How the pre-tax profits are arrived at
Further, if one looks at the pre-tax profits and compares it to the other income it recorded, it is very clear where the margins are kicking in from. The fact of the matter is that it makes a loss on its normal business operations and has to rustle up income every which way. The constitution of this other income in either year is a token to its dexterity to drum up resources. It includes such exotica as interest received on IT refund, interest on deposits, profit on sale of fixed assets, sale of licenses, profit on redemption of mutual funds etc. There is a small dribbling of write backs too.
Its cash flow management
Needless to add the company reported a negative cash flow from operating activities in both the years , but still managed the feat of juggling its liquid investment portfolio by buying liquid debt instruments for Rs 20 m and then selling half of it, presumably on a no profit no loss basis or some such. The objective of this exercise is a trifle difficult to understand. The more fascinating aspect of its functioning is that the company is also debt free – especially so in the context of mounting accumulated losses. There appears to be no debit entry on revenue account for interest paid on borrowings of any sort either. On the contrary, it is the recipient of interest on deposits and such like! These guys are a bunch of geniuses in the art of managing the environment that is for sure. One reason for its ability to manage its working capital finances is that it is able to generate cash for sales affected at a quicker pace than it has to pay its trade creditors.
The most fascinating aspect of this company's working is that the fixed asset base is being slowly depleted. In this context it is remarkable that it is able to drum up production at near its rated capacity levels. The gross block at year end weighed in at Rs 19.4 m against a gross block of Rs 24.2 m previously. During the year, it got rid of fixed assets with a historical pre-depreciated gross value of Rs 5.9 m against Rs 1.9 m previously. The fixed assets were sold for Rs 13.7 m and Rs 6.5 m respectively and it realised a profit on sale of fixed assets of Rs 4.8 m against a profit on sales of Rs 5.5 m previously. The net fixed assets base post depreciation, believe it or not was valued at Rs 3 m against Rs 5 m previously. More specifically the item classified as plant and machinery has a net asset value (post accumulated depreciation) of Rs 0.3 m! It is simply incredible that it still continues to be in the manufacturing business in the first place and also able to operate at high capacity levels. This is truly a fit case for a study on how to make the most of a poor joke.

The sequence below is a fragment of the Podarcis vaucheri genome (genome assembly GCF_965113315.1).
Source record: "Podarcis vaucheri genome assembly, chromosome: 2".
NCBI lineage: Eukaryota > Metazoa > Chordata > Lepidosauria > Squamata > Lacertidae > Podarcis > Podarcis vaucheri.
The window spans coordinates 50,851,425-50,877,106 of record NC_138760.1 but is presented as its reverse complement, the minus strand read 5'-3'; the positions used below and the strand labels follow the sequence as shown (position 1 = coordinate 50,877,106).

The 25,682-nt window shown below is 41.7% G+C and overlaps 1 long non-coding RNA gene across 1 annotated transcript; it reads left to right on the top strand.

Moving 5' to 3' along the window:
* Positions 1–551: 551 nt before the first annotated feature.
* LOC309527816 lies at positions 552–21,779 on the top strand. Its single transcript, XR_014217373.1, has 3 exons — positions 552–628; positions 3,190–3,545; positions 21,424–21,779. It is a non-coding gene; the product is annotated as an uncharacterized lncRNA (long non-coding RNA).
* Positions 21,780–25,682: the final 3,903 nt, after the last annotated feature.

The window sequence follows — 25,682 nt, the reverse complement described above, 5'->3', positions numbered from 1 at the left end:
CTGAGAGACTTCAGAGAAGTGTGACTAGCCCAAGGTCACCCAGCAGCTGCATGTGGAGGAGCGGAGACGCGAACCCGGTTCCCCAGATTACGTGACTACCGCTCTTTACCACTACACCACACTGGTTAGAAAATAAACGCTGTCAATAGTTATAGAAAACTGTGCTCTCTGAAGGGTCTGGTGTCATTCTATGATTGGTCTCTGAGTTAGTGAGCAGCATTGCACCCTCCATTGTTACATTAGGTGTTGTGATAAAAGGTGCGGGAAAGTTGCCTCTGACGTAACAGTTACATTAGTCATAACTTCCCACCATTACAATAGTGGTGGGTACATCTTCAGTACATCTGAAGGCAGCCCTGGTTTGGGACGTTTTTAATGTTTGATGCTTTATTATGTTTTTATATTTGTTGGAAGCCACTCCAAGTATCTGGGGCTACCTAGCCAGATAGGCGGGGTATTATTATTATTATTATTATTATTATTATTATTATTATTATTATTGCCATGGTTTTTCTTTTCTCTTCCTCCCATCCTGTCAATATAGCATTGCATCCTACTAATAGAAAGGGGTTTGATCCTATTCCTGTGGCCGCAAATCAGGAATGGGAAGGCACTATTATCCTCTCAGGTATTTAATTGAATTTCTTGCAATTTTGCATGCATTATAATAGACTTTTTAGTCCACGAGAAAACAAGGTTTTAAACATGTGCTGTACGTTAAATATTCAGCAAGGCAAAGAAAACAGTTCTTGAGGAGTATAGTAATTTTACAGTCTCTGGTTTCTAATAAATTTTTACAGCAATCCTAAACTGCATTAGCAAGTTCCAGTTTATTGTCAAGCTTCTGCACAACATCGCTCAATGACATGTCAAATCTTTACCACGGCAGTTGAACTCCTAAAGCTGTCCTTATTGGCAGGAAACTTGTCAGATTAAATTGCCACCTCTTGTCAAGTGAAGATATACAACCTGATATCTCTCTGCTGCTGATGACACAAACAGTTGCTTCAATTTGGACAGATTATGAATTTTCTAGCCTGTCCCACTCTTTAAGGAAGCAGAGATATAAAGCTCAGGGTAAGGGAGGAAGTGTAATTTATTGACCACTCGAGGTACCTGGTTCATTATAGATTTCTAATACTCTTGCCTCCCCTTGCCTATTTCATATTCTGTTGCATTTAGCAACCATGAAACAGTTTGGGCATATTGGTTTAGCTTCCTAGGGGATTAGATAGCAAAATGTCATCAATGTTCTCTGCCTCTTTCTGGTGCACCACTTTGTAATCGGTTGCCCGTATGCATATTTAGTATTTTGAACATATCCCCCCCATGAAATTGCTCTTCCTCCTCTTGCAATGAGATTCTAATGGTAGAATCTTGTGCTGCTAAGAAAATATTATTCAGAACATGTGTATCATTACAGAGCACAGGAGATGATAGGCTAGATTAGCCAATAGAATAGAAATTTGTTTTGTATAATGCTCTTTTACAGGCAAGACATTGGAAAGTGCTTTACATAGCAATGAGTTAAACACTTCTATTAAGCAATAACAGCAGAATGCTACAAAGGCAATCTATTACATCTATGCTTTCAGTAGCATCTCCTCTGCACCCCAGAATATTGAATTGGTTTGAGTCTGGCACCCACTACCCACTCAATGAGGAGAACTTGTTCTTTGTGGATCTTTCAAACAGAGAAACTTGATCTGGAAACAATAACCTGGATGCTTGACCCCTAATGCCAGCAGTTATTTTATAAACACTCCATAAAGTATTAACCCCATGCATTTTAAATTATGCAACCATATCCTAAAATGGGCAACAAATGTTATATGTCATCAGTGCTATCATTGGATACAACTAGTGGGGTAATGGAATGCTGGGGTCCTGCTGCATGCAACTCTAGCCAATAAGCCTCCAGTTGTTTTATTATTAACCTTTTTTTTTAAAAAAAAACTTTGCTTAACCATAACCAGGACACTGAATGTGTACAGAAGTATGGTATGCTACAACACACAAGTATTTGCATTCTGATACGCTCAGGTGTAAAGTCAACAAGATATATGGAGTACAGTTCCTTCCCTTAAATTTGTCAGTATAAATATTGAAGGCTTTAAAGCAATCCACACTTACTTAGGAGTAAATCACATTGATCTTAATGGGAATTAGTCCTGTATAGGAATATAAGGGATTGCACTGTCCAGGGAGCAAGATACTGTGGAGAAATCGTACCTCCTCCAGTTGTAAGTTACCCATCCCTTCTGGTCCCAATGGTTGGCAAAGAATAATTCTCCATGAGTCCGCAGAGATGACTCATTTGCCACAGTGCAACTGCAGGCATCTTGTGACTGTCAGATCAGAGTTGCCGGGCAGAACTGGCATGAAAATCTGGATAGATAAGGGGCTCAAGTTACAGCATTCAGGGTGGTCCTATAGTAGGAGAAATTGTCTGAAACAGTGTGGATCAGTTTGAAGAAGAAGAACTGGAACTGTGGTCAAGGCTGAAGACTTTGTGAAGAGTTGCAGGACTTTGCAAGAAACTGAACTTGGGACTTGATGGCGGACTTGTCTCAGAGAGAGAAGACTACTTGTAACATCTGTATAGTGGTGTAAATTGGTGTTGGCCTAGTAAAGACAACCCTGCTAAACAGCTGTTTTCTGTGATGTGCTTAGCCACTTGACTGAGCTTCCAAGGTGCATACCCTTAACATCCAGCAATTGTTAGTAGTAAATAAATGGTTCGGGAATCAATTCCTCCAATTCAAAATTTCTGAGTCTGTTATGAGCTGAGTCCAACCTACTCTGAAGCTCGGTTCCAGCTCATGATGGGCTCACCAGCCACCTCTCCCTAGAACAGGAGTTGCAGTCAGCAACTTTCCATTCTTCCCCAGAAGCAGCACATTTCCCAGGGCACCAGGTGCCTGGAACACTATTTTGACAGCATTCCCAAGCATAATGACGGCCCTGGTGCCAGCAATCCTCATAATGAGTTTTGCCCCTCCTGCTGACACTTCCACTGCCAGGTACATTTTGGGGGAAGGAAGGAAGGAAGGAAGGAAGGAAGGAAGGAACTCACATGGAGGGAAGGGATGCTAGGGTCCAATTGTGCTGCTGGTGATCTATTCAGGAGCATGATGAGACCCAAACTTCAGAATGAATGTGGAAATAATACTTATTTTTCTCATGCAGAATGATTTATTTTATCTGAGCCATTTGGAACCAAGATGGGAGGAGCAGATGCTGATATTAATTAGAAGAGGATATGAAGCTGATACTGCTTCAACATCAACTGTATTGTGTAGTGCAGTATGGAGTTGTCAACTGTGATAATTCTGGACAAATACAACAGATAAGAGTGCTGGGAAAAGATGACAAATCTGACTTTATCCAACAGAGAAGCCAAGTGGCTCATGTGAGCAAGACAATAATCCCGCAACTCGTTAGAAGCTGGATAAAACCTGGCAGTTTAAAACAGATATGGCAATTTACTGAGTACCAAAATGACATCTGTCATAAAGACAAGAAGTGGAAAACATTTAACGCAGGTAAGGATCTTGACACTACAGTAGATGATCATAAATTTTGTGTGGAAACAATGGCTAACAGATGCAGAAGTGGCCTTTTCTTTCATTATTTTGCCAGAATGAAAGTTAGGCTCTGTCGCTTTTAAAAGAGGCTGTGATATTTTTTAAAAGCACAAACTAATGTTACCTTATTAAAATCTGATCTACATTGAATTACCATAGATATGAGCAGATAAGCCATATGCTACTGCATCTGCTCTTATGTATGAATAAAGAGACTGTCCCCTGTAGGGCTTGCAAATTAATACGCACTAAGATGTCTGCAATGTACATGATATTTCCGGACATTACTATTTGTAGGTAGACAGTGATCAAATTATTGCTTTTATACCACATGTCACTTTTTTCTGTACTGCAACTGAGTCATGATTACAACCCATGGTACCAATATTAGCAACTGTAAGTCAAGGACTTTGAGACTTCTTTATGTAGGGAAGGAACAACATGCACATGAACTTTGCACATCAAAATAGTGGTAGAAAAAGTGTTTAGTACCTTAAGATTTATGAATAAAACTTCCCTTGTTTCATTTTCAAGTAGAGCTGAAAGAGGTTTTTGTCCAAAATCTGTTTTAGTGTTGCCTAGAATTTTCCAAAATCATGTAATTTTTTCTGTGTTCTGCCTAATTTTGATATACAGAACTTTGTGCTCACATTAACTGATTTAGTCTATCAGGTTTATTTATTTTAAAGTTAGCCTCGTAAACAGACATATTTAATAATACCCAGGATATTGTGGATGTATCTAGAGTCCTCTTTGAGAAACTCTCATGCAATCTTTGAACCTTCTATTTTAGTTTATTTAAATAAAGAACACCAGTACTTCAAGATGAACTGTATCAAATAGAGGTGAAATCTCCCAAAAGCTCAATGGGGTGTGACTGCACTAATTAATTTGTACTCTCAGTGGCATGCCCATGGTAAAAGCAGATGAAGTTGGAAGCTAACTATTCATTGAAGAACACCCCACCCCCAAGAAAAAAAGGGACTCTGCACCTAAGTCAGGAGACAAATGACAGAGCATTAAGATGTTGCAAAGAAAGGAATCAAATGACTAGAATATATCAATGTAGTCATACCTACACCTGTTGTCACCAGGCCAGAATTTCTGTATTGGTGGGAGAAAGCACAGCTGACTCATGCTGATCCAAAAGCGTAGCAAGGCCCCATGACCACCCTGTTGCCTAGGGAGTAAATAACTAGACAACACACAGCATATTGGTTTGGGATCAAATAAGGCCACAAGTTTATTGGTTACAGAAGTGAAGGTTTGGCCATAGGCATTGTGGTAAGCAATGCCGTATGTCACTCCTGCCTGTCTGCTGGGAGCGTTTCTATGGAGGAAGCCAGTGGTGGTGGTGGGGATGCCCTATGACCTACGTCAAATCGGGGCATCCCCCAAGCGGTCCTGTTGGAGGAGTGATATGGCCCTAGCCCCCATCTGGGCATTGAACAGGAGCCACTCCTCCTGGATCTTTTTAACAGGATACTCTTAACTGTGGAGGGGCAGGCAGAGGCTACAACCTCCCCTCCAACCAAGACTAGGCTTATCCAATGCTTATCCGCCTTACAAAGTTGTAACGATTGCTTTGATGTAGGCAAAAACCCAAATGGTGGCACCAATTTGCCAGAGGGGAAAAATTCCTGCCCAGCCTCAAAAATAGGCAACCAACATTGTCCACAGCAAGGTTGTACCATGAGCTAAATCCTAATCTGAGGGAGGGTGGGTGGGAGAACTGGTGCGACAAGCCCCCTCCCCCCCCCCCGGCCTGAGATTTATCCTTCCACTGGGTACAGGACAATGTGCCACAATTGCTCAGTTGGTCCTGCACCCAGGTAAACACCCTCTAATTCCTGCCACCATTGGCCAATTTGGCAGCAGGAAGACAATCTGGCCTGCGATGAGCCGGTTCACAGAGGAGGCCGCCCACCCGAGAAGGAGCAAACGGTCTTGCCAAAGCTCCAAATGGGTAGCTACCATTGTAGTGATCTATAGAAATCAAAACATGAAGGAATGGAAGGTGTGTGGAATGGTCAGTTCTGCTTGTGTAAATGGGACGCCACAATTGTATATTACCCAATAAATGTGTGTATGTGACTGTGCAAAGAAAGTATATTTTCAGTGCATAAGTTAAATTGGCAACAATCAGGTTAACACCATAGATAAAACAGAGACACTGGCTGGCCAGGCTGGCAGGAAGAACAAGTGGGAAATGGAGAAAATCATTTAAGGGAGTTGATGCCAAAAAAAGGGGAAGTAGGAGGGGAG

Its manufacturing prowess
What is more the management is optimistic about its manufacturing prowess. The directors' report adds that there is a good demand for one of its product lines both in the domestic and export markets once the company develops the knowhow for this product! It goes on to state elsewhere that the company needs to work on yet other products further to improve their performance for various diversified applications for which there is a good market! It is also trying to develop a knowhow for the mass polymerisation of some of its products. This information is grouped under the heading 'Specific area in which R&D work is carried out". This would infer R&D work of sorts, right? But in a column under 'Expenditure on R&D' the company states that no major expenses were incurred on R&D. Presumably no minor expenses have been incurred either. But it is all getting to be really far out stuff! The puzzling point is, if the company does perceive a hot market out there waiting to fall into its lap, why then is the company not adding to its productive capacity, and instead seeking to get rid of its manufacturing asset base please?